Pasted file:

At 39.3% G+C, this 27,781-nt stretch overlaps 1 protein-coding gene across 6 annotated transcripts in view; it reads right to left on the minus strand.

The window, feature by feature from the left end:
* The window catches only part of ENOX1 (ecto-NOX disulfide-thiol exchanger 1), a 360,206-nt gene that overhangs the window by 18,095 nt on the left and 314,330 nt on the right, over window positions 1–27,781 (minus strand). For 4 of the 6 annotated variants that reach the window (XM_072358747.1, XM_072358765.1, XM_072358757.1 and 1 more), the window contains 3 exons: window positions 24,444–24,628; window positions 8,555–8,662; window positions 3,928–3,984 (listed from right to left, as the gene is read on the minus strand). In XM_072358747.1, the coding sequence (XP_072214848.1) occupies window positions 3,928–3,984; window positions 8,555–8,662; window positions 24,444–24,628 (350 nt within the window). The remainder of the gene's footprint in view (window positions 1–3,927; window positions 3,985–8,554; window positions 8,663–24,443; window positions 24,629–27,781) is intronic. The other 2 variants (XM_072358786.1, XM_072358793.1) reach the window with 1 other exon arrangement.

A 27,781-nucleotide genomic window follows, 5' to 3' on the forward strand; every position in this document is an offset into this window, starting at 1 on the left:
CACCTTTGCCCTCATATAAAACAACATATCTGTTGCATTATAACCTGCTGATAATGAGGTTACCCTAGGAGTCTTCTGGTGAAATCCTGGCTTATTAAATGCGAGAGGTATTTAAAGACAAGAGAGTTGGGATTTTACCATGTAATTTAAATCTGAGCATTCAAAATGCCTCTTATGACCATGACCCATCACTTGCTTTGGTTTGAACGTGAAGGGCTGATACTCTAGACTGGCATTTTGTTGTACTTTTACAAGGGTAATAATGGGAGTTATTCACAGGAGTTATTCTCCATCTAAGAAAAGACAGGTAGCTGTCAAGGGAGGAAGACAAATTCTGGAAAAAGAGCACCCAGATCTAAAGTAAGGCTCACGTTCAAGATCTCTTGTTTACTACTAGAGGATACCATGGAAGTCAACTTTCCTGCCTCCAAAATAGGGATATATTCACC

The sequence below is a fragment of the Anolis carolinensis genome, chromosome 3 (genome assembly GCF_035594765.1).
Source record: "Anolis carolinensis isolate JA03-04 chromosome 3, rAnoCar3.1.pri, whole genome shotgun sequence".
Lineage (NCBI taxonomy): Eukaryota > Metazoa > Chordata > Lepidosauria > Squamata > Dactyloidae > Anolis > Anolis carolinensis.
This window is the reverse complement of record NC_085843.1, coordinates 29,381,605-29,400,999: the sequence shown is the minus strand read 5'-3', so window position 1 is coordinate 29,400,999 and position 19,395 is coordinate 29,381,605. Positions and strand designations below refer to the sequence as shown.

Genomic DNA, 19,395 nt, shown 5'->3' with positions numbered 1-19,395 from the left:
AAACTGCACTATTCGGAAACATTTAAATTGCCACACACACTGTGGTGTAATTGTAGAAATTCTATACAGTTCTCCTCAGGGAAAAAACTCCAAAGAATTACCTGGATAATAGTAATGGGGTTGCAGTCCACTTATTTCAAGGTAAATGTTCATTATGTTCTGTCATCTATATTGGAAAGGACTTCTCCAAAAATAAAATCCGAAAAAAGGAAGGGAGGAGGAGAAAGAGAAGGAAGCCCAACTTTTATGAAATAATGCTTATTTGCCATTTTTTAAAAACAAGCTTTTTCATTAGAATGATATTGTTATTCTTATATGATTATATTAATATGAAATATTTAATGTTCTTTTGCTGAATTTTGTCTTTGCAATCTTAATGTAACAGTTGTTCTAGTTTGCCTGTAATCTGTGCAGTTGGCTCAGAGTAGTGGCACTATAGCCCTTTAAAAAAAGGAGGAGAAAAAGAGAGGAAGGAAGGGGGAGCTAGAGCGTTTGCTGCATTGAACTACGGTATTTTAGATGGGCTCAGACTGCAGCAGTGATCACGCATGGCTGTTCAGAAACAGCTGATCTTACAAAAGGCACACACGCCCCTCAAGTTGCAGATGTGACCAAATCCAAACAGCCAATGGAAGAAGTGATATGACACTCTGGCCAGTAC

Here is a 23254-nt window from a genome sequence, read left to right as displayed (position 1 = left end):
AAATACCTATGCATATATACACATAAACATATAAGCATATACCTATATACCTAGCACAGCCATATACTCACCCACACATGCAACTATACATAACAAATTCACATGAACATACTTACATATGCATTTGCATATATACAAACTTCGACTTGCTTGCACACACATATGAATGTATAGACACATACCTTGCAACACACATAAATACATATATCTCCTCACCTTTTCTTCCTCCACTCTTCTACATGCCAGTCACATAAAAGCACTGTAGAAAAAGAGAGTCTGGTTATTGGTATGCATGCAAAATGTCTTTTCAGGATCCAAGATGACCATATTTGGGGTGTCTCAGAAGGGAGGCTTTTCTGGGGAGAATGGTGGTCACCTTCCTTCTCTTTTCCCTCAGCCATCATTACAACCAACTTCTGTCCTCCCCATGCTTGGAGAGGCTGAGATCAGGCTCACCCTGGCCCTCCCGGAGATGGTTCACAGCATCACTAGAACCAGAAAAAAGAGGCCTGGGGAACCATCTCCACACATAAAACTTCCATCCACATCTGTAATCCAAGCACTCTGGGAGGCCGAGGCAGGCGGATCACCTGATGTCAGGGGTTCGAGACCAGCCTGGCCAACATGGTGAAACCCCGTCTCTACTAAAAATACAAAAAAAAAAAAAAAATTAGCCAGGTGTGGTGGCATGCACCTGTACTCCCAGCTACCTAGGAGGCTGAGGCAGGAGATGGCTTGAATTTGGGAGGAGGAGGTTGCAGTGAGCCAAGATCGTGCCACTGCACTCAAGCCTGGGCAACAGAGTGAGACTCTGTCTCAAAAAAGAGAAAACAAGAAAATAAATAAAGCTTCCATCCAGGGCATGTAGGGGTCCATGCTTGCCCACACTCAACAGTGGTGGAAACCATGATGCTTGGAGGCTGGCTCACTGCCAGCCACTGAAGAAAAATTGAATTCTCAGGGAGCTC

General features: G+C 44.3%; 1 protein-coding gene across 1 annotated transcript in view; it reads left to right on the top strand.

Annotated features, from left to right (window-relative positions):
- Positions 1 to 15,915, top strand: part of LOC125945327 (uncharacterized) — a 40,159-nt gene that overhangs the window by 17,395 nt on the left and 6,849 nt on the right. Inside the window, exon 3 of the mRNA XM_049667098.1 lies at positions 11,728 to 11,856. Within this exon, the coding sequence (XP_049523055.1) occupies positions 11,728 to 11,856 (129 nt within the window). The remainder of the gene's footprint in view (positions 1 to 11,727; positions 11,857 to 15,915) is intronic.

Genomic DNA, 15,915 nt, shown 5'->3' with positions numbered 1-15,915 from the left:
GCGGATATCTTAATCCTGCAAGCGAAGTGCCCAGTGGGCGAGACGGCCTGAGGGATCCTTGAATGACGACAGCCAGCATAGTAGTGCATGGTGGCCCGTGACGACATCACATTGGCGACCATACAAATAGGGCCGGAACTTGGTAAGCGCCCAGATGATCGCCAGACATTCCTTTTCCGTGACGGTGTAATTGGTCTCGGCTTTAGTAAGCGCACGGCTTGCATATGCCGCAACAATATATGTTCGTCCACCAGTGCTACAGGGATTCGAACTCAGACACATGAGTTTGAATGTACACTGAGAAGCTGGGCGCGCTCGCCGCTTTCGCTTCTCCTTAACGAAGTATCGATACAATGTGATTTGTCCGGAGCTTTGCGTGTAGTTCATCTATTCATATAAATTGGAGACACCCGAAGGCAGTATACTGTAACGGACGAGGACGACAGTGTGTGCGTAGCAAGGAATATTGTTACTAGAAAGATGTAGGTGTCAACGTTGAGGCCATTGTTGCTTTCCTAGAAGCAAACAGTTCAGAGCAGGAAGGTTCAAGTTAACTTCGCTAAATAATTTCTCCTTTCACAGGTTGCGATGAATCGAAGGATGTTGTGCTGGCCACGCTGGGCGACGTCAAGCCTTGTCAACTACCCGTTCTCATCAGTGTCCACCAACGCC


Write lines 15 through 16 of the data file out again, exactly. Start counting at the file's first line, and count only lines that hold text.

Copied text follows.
Annotated features, from left to right (window-relative positions):
- Positions 1 to 15,915, top strand: part of LOC125945327 (uncharacterized) — a 40,159-nt gene that overhangs the window by 17,395 nt on the left and 6,849 nt on the right. Inside the window, exon 3 of the mRNA XM_049667098.1 lies at positions 11,728 to 11,856. Within this exon, the coding sequence (XP_049523055.1) occupies positions 11,728 to 11,856 (129 nt within the window). The remainder of the gene's footprint in view (positions 1 to 11,727; positions 11,857 to 15,915) is intronic.